I bailed on y’all yesterday, so here’s an irregular #aesthetic picdump. Shouts to Glitchet for managing to do this every issue.
Tag: robots (page 1 of 2)
Warnings: 1) Could be NSFW if you work somewhere stodgy. 2) Discusses cissexism and sexual assault.
Wikipedia says of the gynoid, “A fembot is a humanoid robot that is gendered feminine. It is also known as a gynoid, though this term is more recent.” (Hold on, I’m going something with this.) The article elaborates:
“A gynoid is anything that resembles or pertains to the female human form. Though the term android refers to robotic humanoids regardless of apparent gender, the Greek prefix ‘andr-‘ refers to man in the masculine gendered sense. Because of this prefix, many read Android as referring to male-styled robots.” [Emphasis in original.]
I disagree with the Wikipedia editors’ conflation of “female” and “has tits and a vagina” but I must leave the depth of that argument for another day. Suffice it to say that a gynoid is an android — a robot designed to mimic Homo sapiens — that has tits and a vagina. Its overall appearance matches the shapes we code as “womanly” (or, disturbingly, “girlish”).
But a gynoid with no self-awareness, no sentience, cannot have a gender. Because gender is an inner experience than may be communicated to the world, not something that outside observers can impose on a body, however much they might try.
Is it wrong to fetishize gynoids and treat them as fucktoys? If the gynoid has consciousness then yes, it’s just as immoral as any other sexual abuse. But if the robot is simply a well-engineered physical manifestation of porn? Can you rape a souped-up Fleshlight?
I think not. There’s no self in that container to traumatize. So it wouldn’t be wrong because of any harm done to the device — a gynoid with no mind or soul is a gadget like your phone or your Roomba — but could be wrong because of the effect on humans who also have bodies coded as feminine.
If someone gets into the habit of treating a gynoid as a sexual object, will they pattern-match and treat people they perceive as women with the same violence and disrespect? It is by no means conclusive that regular pornography has the common-sense effect of making viewers more sexually violent. There’s no consensus on whether video games encourage IRL aggression either.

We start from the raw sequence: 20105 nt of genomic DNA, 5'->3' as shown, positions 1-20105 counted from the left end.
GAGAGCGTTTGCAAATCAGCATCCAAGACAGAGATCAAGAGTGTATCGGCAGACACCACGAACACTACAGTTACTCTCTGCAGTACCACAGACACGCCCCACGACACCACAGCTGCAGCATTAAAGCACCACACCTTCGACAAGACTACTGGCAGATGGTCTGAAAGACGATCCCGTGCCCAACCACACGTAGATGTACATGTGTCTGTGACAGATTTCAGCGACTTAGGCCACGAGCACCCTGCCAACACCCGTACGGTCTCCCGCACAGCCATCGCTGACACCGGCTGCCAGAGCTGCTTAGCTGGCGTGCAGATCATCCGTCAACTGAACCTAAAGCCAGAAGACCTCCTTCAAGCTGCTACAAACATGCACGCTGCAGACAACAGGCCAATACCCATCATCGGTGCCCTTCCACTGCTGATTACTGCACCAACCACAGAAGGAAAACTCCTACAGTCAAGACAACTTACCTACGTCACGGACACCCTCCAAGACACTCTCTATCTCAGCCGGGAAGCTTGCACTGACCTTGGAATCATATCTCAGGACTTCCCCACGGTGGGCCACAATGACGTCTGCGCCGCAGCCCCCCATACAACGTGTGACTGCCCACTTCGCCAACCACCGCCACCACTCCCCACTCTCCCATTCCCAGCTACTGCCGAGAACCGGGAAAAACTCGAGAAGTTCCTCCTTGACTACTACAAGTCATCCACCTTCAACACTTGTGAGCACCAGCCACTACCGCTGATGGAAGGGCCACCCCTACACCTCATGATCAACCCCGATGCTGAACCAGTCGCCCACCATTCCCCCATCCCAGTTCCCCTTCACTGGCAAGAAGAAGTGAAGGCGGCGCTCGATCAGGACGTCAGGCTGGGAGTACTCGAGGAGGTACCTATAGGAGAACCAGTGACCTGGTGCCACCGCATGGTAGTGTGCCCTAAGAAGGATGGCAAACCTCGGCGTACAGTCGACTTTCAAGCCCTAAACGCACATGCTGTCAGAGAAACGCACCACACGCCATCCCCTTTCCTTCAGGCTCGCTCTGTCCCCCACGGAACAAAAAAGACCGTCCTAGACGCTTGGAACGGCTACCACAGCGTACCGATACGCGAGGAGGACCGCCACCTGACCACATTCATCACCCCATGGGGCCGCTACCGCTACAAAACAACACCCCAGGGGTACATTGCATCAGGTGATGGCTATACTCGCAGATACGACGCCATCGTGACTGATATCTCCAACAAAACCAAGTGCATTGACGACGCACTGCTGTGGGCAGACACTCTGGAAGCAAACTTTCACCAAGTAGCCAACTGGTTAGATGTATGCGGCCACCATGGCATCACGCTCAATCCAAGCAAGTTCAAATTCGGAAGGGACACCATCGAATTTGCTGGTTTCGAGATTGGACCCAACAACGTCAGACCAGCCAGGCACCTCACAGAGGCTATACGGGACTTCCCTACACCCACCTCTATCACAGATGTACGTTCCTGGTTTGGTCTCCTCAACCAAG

I’m sure we’ll find out eventually. For better or for worse.
(I told my boyfriend that I was going to write a thinkpiece about gynoids instead of a political thinkpiece and he said, “The lady robots?!”)
“Most remarkable is David 8’s increased emotional capacity, which allows him to seamlessly adapt to any human encounter. Weyland has also fine-tuned David 8’s expression mapping sensors, engendering a strong sense of trust in 96% of users.” — Weyland Industries (the company from Prometheus)
Androids are a parody of humanity. We design them in our image. We give them — and their software equivalents — our names. Sarah is the theoretical lifeguard bot, and Charles is the helpful museum attendant. Ava is the manic pixie dream bot turned indifferent assassin. David is the sociopathic HAL 9000 redux. Their personalities are stereotypes constructed around particular job roles.
We build and (fantasize about building) human-looking machines that are programmed to ape us, often replicating our weaknesses as well as our strengths. But of course androids cannot feel what we feel. They can’t even see what we see, because computers don’t identify images in the same way the human brain does. Layers of mathematical analysis learn to recognize pixel patterns, but they can be fooled by tweaks that seem silly to human eyes.
Cyborgs, on the other hand, are not so much an imitation of humanity as a gritty extension of it. (In case you’re not familiar with the distinction, an android is fully robotic, whereas a cyborg is a flesh human augmented by high technology.) We already live in a world of cyborgs — prosthetics and IUDs, heart monitors that can be hacked — and the more speculative DIY experiments aim to add a sixth sense to our arsenal.
I feel much more comfortable with cyborgs than I do with androids. Why is that? Is it because contemporary androids are still mired in the uncanny valley? When there isn’t as much of a disconnect between robotics, machine learning, and genuine human behavior, maybe I won’t be able to tell the difference.
Or maybe androids will become the norm, because why give birth via vaginal canal when you can avoid it? Cyborgs will stand out as antiquated oddities, still based on blood and bones instead of upgrading to silicon and steel. Parents will generate their infant’s mind based on a random data seed, then tweak the variables until the result is acceptable.